Dendrostar is an interactive applet for exploring dendrogram representations of spectral line data cubes. You can run it directly from a Java-enabled web browser without having to install any additional software.
Table of Contents
The DendroStar visualization applet for L1448, directly runnable from a Java-enabled web browser.
A two minute screencast about the DendroStar applet.
Dendrograms and Spectral Line Data Cubes
A “dendrogram” is a tree diagram used to illustrate the arrangement of the clusters produced by a clustering algorithm. Researchers affiliated with the Initiative in Innovative Computing and the Harvard-Smithsonian Center for Astrophysics have recently adopted dendrograms as a method for visualizing and analyzing the structure of “spectral line data cubes”, which are used to study star-forming regions. These data cubes represent the intensity of radio emission coming from a specific gas molecule at different points in the sky. Each xy coordinate of the data cube represents a point in the sky, and each z coordinate represents a velocity towards us or away from us. The value of the data cube at each xyz location in the data cube represents the intensity of radio emission at the given position-position-velocity coordinate.
Integrated Intensity Images
Since a spectral line data cube is a function of three variables, it can be difficult to visualize. Graphing it as a function would require four axes, which is problematic.
One way of representing the data cube with fewer than four axes is to make an “integrated intensity image”. Such an image is a 2D grey-scale image, for which each xy value is the sum of all the values with the same xy coordinates in the data cube. The result is more or less what you might see if you looked at that area of the sky, if only your eyes could see radio frequencies. Astronomers use integrated intensity images all the time, even though a lot of information is lost with them.
An integrated intensity image of CO emissions from the L1448 star forming region is shown to the right. It depicts a region to be discussed by Kauffmann et al. (in prep.). The data is a subset of the one presented by Ridge et al. 2006.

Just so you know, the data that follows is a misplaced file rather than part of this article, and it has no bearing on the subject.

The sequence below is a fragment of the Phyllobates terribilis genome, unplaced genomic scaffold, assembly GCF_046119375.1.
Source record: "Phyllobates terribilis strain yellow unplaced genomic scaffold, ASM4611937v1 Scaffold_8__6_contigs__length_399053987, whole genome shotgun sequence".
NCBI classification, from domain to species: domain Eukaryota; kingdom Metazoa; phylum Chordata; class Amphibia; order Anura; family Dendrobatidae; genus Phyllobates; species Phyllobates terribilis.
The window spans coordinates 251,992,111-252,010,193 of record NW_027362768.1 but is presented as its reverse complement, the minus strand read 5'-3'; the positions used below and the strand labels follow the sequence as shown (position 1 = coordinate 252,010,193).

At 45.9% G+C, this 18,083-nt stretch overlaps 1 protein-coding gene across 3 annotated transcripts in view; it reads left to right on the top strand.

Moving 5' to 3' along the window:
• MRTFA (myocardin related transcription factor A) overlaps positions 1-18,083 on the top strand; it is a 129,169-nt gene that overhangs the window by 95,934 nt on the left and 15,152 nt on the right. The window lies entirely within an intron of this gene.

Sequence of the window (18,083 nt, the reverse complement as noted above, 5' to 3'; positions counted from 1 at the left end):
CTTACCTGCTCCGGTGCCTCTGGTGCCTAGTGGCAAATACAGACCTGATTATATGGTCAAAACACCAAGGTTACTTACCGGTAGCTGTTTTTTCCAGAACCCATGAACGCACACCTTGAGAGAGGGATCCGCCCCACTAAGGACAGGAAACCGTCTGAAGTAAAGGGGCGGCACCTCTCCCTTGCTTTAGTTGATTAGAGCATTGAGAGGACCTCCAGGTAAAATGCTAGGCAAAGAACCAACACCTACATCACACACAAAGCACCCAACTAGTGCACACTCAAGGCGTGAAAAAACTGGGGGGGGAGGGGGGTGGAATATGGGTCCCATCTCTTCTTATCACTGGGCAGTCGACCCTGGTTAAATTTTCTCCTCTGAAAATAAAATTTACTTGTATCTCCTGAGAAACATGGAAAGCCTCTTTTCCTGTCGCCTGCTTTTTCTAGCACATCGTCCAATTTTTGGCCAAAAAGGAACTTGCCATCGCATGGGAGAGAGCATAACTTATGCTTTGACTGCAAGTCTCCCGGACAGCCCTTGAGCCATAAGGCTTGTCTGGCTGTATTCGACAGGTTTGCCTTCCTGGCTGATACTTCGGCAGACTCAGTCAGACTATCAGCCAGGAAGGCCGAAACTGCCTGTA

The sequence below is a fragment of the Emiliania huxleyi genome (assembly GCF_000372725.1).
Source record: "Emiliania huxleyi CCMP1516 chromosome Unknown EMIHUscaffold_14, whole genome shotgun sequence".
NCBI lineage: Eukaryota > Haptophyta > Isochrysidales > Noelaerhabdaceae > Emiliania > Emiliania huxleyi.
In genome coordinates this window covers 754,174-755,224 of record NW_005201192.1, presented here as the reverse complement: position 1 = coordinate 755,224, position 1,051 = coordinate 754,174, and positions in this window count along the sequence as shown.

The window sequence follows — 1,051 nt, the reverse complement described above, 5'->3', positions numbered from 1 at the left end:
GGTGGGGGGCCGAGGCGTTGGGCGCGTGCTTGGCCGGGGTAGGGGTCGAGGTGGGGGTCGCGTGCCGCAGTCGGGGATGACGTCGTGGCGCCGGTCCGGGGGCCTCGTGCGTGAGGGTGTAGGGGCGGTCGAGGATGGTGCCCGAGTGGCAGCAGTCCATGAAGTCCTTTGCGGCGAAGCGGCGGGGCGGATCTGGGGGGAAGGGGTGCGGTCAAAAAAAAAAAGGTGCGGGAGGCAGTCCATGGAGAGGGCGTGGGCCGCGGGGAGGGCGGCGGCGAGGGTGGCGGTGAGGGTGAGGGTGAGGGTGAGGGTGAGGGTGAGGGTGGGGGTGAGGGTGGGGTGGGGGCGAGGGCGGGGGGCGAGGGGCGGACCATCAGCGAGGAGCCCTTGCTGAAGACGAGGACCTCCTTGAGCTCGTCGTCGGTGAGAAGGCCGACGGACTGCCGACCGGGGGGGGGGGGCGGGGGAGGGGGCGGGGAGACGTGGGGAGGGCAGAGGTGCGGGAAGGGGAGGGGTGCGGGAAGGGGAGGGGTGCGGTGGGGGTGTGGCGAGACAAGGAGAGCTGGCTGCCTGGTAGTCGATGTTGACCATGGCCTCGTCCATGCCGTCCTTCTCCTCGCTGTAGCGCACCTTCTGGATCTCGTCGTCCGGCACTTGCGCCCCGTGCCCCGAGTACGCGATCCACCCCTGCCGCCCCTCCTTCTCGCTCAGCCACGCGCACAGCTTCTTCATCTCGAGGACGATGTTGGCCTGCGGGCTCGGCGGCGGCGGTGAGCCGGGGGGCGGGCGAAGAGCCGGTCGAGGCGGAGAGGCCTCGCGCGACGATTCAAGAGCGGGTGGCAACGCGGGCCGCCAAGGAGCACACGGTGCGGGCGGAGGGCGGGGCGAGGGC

To represent the data cube using three axes, one can plot isosurfaces, which are the 3D analogue of the isocontours that appear on a contour map, but such plots can be difficult to generate. They can also be somewhat difficult to understand, as surfaces that are inside other surfaces will be visually obscured. An example of such a plot for L1448 can be seen in the figure to the right. (Putative self-gravitating gas cores have been labeled with billiard balls in this figure.)
Dendrograms can help with this situation, as they represent the nesting structure of the isosurfaces.
The figure to the right illustrates how to derive the dendrogram for a function given the function. The leaf nodes of the dendrogram represent local maxima of the function. The inner nodes represent where isocontours merge. (The inner nodes do not, as it might appear at first glance, only represent local minima, though isocontours do merge at local minima.)
The goal of this project was to provide an applet to let astronomers explore the relationship between the integrated image representation of a data cube, the dendrogram representation for it, and isosurface “shadows” projected onto the integrated intensity image.
The screenshot below shows the DendroStar applet in action.
Features we might add:
3D representation of the isosurfaces in addition to the 2D image and the isosurface “shadows” currently displayed.
- In the current implementation of the applet, a node of the dendrogram can only carry one of the three provided tints. This is not quite correct for reasons that are a bit too subtle to explain clearly here. Each dendrogram node should really be able to carry any combination of the three tints.
- Allowing the user to load different data cubes and dendrograms into the applet.
- Allowing the user to create their own tint palette and to adjust the brightness and contrast of the image.
- Allowing the user to slide up and down a vertical line on the dendrogram in order to specify a specific isosurface value, rather than only being able to use the predetermined values. This, however, is very difficult to implement as a real-time feature.
- Preservation of the tint state across sessions.
- Indicators on the dendrogram for self-gravitating regions.
Project Lead: Douglas Alan (IIC)
All programming for the visualization and the visualization design was done by Douglas Alan. All of the data and the figures were provided by the above contributors. The project was proposed by Michael Halle, Alyssa Goodman, Michelle Borkin, and Jens Kauffmann. Science consulting by Jens Kauffmann and Michelle Borkin.